A Century of Sonnets: The Romantic-Era Revival 1750-1850

A Century of Sonnets: The Romantic-Era Revival 1750-1850

A Century of Sonnets: The Romantic-Era Revival 1750-1850

A Century of Sonnets: The Romantic-Era Revival 1750-1850

Synopsis

Expertly edited by Paula R. Feldman and Daniel Robinson, this volume is the first in modern times to collect the sonnets of the Romantic period--many never before published in the twentieth century--and contains nearly five hundred examples composed between 1750 and 1850 by 81 poets, nearly half of them women. A Century of Sonnets includes in their entirety such important but difficult to find sonnet sequences as William Wordsworth's The River Duddon, Mary Robinson's Sappho and Phaon, and Robert Southey's Poems on the Slave Trade, along with Browning's enduring classic, Sonnets from the Portuguese. The poems collected here express the full sweep of human emotion and explore a wide range of themes, including love, grief, politics, friendship, nature, art, and the enigmatic character of poetry itself. Indeed, for many poets the sonnet form elicited their strongest work. A Century of Sonnets shows us that far from disappearing with Shakespeare and the English Renaissance, the sonnet underwent a remarkable rebirth in the Romantic period, giving us a rich body of work that continues to influence poets even today.

Excerpt

The sonnet was one of the leading poetic forms of the Romantic period, and many of the best-known poems of the period are sonnets, including Percy Bysshe Shelley's “Ozymandias, ” John Keats's “On First Looking into Chapman's Homer, ” and William Wordsworth's “Composed upon Westminster Bridge.” Most of the sonnets in this book appeared between 1789 and 1837, the traditional dates associated with British Romanticism. But, in order to place the Romantic-era sonnet within its broad and rich literary context, this selection spans the one hundred years from 1750 to 1850 and documents the sonnet revival from its beginning in the hands of Thomas Edwards and Charlotte Smith to its culmination in the work of Elizabeth Barrett Browning and Dante Gabriel Rossetti.This is a century of impressive and sustained achievement in one of the most challenging and enduring lyric forms in the English language.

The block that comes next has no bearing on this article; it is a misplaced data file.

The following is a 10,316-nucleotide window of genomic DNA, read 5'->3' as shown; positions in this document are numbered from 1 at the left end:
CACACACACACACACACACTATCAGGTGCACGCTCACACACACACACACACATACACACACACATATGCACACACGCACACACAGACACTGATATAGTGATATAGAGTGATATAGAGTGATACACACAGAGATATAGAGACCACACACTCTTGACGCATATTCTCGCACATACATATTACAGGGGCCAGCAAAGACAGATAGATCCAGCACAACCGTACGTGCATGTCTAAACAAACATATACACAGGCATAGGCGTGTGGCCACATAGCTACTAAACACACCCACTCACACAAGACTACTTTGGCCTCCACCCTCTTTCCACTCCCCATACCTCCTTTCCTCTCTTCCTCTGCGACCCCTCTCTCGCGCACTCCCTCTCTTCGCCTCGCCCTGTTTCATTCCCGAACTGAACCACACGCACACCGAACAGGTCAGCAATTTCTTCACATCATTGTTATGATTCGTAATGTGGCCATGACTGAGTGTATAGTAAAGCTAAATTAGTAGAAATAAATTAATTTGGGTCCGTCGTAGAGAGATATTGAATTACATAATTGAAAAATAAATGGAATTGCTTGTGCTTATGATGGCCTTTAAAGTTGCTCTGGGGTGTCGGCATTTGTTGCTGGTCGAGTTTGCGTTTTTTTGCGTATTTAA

The sonnet was a maturing form, growing into its majority as a staple of English poetry between 1750 and 1850, and the poets who practiced it then seem to have felt an obligation to make it something more than it had been. They drew on the strength of its tradition in full confidence that it would endure.The sonnet became, during this period, something uniquely suited for a new age of poetry, full of innovation, while not wholly divorcing itself from its origins in the Renaissance poetry of Italy and England. Indeed, this golden age of the sonnet is largely responsible for the qualities and eccentricities now commonly associated with the form.The sonnet was pervasive, appearing not only in individual books of poetry but also in periodicals, anthologies, annuals, gift books, and even novels. At the height of the sonnet's popularity it seemed that nearly everyone wrote them—women and men, the rich and the poor, rural and urban poets, established professional writers and those struggling to make a name for themselves.Their subject matter is . . .

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